90 words per minute. In this example, Sara would not have
regression-recoupment problems because she recouped her skills in an
amount of time that was shorter than the break, said Woolverton.
Also, make sure to consider a child's behavioral problems when determining the need for ESY, said parent attorney Hope Kirsch of Kirsch-Goodwin & Kirsch PLLC
in Scottsdale, Ariz. "ESY isn't just about
academics," she said. "I see more students who have
regression-recoupment difficulties with behavioral goals than academic
goals, mostly because school provides a very structured environment.
It's common for students to regress at home." The question IEP teams
must ask is: How quickly does the child recoup his skills, particularly
after long school breaks?
Keep in mind that ESY services are
for children who need such services for FAPE. "Even if a child has a
difficult time at home during school breaks, if he recoups his skills
shortly upon returning to school and readapts to the school structure,
he likely won't qualify for ESY," said Kirsch.
2. Be sensitive to parents' requests. Parent
requests for ESY services can spike during hard economic times, said
Woolverton. "I think some of them want a place for their child to go,"
she said. Nonetheless, IEP teams should always meet to discuss a
parent's request for ESY services, even if staff members don't think
that the child will qualify, said Kirsch.
"A lot of times, parents end up in my
office because there was a breakdown in communication or because they
have a feeling that school staff don't care about their child," she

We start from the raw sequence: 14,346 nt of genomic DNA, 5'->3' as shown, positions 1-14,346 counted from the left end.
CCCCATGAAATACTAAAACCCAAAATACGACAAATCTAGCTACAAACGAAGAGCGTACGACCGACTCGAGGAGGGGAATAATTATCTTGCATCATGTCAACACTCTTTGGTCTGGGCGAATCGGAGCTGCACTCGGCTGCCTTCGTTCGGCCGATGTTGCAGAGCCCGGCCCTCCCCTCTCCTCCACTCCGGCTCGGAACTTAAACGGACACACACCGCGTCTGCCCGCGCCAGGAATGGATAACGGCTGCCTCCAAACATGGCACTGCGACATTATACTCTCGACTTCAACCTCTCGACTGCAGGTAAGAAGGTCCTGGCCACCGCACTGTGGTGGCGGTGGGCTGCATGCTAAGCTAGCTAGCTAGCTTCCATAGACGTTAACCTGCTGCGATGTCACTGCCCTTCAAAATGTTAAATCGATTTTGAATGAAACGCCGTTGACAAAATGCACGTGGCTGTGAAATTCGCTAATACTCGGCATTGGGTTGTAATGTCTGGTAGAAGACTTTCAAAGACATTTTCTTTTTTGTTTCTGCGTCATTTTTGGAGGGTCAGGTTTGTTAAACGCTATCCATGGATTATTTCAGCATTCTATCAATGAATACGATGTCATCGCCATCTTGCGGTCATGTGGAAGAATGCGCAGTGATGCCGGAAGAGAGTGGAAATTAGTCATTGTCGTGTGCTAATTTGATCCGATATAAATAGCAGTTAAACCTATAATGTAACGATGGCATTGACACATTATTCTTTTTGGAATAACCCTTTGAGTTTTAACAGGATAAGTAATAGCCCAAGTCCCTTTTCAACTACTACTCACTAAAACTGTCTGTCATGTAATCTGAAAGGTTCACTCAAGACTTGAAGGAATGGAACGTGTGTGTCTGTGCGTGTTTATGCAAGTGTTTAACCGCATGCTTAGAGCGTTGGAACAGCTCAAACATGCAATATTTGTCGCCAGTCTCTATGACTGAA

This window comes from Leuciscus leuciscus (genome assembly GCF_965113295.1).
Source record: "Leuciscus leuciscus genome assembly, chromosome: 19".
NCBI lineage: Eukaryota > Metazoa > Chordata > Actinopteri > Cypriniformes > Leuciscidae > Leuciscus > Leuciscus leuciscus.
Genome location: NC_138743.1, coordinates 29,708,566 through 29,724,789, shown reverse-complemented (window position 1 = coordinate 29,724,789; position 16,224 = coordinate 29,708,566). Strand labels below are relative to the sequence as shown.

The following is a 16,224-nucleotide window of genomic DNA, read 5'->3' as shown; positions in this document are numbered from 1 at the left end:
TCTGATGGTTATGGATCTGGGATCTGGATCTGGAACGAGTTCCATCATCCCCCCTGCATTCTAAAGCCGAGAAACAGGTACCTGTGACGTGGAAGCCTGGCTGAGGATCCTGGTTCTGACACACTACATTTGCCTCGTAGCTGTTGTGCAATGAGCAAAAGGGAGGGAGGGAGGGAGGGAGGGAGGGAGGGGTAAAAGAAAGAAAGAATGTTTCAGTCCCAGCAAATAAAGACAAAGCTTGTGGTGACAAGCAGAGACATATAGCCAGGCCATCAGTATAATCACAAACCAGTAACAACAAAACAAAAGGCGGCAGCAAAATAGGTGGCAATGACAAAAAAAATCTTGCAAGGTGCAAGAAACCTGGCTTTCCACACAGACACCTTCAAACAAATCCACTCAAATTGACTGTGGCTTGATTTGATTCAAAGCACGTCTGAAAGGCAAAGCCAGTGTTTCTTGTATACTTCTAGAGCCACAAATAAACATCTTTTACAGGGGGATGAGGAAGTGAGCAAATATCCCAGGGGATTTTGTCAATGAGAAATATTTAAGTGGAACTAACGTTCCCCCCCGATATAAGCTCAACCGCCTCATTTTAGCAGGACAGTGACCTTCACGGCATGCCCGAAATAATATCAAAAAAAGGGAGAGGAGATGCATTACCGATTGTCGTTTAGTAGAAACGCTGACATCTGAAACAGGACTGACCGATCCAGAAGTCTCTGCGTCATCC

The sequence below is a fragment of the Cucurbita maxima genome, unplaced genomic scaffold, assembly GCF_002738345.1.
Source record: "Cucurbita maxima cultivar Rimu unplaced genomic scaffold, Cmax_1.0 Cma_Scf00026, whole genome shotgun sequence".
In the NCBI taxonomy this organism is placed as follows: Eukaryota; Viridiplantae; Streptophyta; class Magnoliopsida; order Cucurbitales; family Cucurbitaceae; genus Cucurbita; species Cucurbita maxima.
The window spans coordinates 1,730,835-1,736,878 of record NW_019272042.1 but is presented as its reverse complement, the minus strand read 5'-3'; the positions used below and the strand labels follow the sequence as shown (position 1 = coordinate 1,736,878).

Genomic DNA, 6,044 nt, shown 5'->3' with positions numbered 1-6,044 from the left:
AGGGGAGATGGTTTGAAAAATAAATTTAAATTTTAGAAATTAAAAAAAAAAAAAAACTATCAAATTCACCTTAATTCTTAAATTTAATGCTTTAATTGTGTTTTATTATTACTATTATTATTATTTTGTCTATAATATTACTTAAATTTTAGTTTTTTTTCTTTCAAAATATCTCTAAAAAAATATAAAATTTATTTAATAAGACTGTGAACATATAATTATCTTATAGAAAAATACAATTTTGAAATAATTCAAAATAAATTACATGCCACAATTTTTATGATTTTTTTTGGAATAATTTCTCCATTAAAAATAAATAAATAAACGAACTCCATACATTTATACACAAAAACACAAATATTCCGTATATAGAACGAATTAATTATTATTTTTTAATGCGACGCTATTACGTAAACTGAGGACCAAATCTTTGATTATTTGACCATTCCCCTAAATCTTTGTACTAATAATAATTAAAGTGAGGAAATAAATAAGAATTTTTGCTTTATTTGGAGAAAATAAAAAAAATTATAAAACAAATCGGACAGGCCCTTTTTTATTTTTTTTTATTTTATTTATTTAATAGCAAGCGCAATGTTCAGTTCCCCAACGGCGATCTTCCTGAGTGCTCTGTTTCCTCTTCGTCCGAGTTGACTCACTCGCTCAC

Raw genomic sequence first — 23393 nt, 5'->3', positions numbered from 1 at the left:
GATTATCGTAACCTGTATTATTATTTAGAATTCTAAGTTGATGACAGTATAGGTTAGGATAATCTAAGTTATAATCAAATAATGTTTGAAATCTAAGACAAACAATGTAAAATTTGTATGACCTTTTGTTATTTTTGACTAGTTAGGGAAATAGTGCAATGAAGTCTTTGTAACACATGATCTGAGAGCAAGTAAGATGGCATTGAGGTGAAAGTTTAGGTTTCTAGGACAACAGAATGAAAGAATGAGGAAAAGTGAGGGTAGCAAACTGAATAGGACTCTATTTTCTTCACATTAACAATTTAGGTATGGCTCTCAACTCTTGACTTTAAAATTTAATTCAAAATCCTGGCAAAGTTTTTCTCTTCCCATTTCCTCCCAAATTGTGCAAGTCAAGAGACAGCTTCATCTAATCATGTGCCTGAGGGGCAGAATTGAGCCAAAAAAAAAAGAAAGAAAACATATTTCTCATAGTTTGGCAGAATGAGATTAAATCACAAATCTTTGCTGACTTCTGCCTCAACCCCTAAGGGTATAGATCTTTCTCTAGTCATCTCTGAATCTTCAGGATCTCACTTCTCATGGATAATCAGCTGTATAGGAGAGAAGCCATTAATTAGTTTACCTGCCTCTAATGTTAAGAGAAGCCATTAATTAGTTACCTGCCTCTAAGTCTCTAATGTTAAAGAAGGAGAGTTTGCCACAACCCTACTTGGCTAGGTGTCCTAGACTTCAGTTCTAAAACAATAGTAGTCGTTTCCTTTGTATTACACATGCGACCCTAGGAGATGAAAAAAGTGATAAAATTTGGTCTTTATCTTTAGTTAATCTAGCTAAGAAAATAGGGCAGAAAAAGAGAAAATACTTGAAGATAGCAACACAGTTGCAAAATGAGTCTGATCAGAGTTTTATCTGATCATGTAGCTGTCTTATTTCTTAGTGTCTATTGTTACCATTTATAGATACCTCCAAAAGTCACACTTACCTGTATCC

said. Show parents that you respect them by convening an IEP meeting to
discuss an ESY request, using data to make informed decisions as a team,
and discussing their options if the student doesn't qualify for ESY,
3. Discuss other available options with families.
If the district determines that the child doesn't need ESY for FAPE and
believes that the parents are looking for help, talk with them about
other options that are available, sources say.
"You have to take a firm stand on
what the district's limitations are. At the same time, be compassionate
and do your best to find resources for parents who do need something
additional," said Woolverton.
Alert parents to any summer programs
that your district runs. "Our district runs a program that is fee-based,
but they don't charge more than it costs to run it," said Woolverton.
There are also free or low-cost
summer camps and programs in many communities, said Woolverton. Explore
what's available in your area and share your findings with parents. Some
options may include summer camps; events hosted by park services,
community centers, and public libraries; and programs at local
universities. City park services and community centers often offer
activities and day camps that are little to no cost, she said.
Public libraries often have story
hours and book clubs, or allow kids to come in and read or work on the
computer. "I don't recommend that parents leave their children
unsupervised if they are too young, so make sure you refer parents to
age-appropriate programs," said Woolverton.
December 17, 2012